To be sure, Iago plays Othello like a harp but one that is already tautly in tune, a product not just of Iago but of Othello's own arrogance and sexual insecurity, character flaws for which Othello is rightly held accountable. In Shakespeare's own imagined Venice and by our own standards, Othello's act was an excessively passionate response to the charge of adultery, even if the accusations had been true. Othello was doubly wrong: for believing too quickly in the ambiguous proofs he was offered and in killing on their basis. As an audience, we, along with Emilia, hold Othello guilty of the murder. Yet, Emilia, herself, is complicit because of her stealth stealing of Desdemona's handkerchief without which the suspicion of adultery would have gone nowhere. Emilia, herself, knew that Iago might be up to some terrible mischief when she gives the handkerchief to him. Emilia also pretends she knows nothing of the whereabouts of the handkerchief when both Desdemona and Othello ask after it--at a time when the murder might have been stopped. On her deathbed, Emilia admits the justice of her dying by being complicit in wronging Desdemona.
Yet our anger at Othello is mixed with sorrow and regret. He is Iago's victim as well as Desdemona's killer. Othello is exclusively accountable for the murder. He caused it. Yet Kutz reminds us that accountability looks to more than cause. He conjures another form of complicity than direct cause which he calls inclusive accountability. Iago is the " hellish villain" of the play. He conceives the killings partly out of resentment ( and his own sexual jealousies). The contempt ( and eventual punishment) heaped justly upon Iago would be unjustly applied to Othello. As Kutz remarks: " iago is genuinely a case of inclusive accountability since Iago's relation to Desdemona's death is not purely causal. Desdemona's death was something he promoted, indeed engineered, but it did not occur by his hand or by someone who could be reckoned fully his instrument." ( the way Rodrigo in the play is Iago's pure instrument).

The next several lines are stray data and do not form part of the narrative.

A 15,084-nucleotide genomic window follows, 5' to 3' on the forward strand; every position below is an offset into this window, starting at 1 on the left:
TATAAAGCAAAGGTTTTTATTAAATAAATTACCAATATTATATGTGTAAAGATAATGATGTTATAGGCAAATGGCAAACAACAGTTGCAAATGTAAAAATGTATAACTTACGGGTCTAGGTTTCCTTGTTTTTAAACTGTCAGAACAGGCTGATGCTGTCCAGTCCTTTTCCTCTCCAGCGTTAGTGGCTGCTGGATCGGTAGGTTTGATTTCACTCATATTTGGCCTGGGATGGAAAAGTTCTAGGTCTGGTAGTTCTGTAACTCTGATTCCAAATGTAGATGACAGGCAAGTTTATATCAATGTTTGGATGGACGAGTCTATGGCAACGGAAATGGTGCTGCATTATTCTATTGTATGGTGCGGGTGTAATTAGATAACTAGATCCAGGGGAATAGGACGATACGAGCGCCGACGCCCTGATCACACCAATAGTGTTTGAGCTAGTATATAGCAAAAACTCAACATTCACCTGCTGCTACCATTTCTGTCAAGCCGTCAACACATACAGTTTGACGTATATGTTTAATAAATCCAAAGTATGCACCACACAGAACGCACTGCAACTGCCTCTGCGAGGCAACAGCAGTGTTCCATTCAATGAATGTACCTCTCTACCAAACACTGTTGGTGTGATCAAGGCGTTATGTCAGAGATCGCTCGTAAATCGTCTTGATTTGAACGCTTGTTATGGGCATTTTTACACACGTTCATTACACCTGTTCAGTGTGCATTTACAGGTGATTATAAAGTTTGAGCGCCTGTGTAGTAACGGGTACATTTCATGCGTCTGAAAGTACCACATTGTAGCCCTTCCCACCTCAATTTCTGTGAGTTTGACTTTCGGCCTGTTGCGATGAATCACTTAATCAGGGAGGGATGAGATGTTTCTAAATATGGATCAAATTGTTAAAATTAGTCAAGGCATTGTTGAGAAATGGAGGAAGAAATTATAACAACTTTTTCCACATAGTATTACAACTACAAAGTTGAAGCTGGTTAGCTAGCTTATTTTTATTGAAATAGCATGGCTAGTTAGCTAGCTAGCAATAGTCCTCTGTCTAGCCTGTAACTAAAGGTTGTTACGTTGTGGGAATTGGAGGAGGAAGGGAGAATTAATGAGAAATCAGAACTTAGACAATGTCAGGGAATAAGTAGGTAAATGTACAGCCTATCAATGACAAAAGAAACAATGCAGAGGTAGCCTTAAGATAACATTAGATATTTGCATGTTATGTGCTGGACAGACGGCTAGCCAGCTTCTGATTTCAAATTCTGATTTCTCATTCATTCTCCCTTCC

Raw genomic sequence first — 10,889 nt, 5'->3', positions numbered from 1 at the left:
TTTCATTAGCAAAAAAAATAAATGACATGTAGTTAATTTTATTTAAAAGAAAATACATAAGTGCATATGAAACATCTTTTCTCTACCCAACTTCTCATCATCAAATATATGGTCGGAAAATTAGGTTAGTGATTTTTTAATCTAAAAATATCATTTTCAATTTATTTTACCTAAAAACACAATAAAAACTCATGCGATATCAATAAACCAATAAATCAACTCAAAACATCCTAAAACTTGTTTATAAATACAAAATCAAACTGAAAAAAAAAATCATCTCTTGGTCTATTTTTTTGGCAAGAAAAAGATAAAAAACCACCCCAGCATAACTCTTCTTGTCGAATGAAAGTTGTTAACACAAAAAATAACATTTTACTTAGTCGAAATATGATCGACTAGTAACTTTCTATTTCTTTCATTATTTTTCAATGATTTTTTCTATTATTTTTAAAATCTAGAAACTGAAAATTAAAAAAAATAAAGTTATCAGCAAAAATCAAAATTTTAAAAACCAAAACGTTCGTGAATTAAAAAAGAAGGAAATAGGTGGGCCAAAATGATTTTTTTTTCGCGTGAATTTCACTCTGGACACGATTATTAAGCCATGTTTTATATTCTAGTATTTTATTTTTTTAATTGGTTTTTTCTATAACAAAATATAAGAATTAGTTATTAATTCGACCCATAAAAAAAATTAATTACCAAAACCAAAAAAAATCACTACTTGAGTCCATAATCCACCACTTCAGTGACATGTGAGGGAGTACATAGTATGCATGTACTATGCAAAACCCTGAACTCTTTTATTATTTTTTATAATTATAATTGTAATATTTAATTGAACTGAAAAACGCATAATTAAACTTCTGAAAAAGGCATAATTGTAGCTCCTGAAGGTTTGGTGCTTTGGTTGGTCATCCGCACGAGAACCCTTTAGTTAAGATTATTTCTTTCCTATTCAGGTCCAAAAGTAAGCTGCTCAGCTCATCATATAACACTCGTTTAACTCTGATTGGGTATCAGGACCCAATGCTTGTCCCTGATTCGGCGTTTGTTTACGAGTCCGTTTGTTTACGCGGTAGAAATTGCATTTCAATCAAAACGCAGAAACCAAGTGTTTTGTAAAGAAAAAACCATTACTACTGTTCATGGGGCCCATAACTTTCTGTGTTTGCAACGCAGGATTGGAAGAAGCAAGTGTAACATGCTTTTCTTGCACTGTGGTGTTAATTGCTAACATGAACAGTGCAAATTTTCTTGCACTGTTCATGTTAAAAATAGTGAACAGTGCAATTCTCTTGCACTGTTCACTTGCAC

In one place Shakespeare insinuates that the citizens of Venice's racism and double-acting toward outsiders might have played some role in making Othello prone to suspicions ( much like the remarks of Terry Francois about claimed long lines for dinner). To their credit, Emilia and Othello both confess their differing complicities in Desdemona's death and repent of them before they die. When confronted, Iago refuses to give any account of his actions: " Demand me nothing: what you know, you know. From this time I will never speak a word." To which Ludivigo says:" What, not to pray?" No remorse or confession of complicity comes from iago's mouth.
Kutz remarks about complicity: " Our onlookers sense of Iago's culpability reflects our awareness of the structure of the situation, as well as of his motives but it is not reducible to any one of the elements of causality, character and intention nor is it a simple additive sum. Only by first noting the participatory nature of the killing and then examining these further considerations can we reflect adequately upon the particular response warranted by Iago's misconduct." Which is, of course, anger, horror and disgust. Even as we remain, almost against our will, quite intrigued by Iago, the devil.